Now, TV watching – like receiving acupuncture – looks like a relatively passive thing to do (unless, like most of us in attendance last Thursday, you have no compunctions about talking BACK to the television). But as those of you with CA clinics can attest, even “passive” activities become something different when done in the company of others. If it had just been the two of us watching the convention at home, I might have been able to retain more of my usual cynicism. But I can tell you that that crowd (myself included) loved the “regular folks” that spoke before Obama, and exchanged hi-fives over lines like the one about Smith-Barney; we loved Obama’s wit, his calls for both responsibility and compassion and appeals to common sense; and you couldn’t hear the end of his line about the Michigan auto workers who kept going to work after they knew their plant was to be shut down, because we were all cheering so loudly. Sure, that line was calculated to win the undecided in a contested state; but in a roomful of people who know that story first-hand, to hear it spoken by an African-American man while in an audience that was 90% African-American, it was deeply moving. It would not have been at all the same, watching it in my own private living room.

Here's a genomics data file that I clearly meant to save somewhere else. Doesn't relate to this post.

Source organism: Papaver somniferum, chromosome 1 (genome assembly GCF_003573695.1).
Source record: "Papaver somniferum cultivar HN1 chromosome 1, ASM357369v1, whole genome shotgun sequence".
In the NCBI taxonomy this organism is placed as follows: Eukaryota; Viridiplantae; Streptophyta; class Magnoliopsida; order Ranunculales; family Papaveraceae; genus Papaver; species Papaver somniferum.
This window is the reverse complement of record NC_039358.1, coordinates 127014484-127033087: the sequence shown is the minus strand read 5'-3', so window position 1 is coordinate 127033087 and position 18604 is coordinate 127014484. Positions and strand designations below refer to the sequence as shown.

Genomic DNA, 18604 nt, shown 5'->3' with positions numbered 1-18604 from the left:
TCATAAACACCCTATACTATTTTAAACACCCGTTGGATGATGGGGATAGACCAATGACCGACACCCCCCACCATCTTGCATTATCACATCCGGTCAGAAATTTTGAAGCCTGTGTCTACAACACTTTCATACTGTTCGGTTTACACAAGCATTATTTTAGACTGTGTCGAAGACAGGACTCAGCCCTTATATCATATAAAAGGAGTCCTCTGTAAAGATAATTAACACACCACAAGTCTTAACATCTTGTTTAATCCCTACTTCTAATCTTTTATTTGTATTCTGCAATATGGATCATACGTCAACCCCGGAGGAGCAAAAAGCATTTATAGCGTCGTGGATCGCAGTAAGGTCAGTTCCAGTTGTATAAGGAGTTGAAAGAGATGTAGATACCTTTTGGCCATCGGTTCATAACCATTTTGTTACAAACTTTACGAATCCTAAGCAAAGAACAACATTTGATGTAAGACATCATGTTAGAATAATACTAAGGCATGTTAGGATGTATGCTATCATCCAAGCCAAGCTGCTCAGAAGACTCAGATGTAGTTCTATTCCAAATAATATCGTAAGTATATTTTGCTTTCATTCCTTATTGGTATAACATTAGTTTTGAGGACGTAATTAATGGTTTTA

Times are hard here, and I know that a little acupuncture clinic isn’t going to help much, even if people do all get treated in the same room and some lovely group qi is created. In a city where one third of the people live below the poverty level, $15 is still not very accessible. But acupuncture is what I know how to do, and it sounds like if I build it, some people might just come. And I know I’d rather build it for the Barney Smiths than the “Smith Barneys.”

Author: noraneedles

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  1. Feel free to call on those

    Feel free to call on those lonely days.  My BF and I were in Mexicantown the other day, I didn’t want to stop by unannounced and I didn’t have your number on me, but we are always up for a pint of Smithwicks at the Gaelic League.